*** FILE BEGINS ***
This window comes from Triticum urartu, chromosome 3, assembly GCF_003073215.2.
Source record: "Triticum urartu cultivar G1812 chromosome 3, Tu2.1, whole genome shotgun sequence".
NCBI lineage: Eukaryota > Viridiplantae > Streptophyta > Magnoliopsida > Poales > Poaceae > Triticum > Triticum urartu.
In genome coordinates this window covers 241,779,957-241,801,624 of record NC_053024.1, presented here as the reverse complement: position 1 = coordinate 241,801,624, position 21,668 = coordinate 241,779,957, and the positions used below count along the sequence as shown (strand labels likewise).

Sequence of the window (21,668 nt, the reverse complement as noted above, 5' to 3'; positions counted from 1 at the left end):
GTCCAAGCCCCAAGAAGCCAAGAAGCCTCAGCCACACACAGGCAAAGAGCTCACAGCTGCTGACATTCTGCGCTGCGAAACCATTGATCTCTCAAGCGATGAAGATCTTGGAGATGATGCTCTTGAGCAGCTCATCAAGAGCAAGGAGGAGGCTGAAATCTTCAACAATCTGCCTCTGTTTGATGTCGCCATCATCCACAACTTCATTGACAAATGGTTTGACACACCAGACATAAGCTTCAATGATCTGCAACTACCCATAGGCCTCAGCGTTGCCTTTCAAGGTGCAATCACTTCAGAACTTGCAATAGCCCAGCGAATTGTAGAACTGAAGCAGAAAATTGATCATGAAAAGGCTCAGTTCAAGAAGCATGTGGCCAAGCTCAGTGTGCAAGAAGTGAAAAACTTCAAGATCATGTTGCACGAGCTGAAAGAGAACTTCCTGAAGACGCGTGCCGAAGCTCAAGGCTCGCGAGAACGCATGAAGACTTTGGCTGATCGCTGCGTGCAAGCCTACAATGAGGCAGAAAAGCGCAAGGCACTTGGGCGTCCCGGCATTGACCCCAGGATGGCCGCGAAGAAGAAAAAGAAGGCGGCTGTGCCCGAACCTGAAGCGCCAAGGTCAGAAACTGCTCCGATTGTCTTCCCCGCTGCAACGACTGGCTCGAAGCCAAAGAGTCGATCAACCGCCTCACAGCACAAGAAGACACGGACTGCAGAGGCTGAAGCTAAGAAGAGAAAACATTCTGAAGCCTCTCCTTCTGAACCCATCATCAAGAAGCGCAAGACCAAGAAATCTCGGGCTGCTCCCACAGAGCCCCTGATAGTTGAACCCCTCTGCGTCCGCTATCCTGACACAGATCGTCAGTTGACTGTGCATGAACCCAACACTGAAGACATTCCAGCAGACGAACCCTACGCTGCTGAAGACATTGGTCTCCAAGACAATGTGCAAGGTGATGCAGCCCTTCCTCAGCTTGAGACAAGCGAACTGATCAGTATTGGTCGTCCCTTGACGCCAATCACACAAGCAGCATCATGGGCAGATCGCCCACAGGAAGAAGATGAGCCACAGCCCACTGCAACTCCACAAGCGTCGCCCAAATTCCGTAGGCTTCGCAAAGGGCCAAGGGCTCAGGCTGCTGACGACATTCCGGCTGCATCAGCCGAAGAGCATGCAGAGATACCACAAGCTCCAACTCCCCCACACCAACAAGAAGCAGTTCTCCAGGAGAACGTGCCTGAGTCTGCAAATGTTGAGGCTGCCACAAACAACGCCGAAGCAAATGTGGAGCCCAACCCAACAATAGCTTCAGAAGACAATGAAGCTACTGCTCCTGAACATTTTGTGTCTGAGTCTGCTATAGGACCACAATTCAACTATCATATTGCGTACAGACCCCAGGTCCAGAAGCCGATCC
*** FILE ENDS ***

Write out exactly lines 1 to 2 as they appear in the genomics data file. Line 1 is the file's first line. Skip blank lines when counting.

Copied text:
This window comes from Triticum urartu, chromosome 3, assembly GCF_003073215.2.
Source record: "Triticum urartu cultivar G1812 chromosome 3, Tu2.1, whole genome shotgun sequence".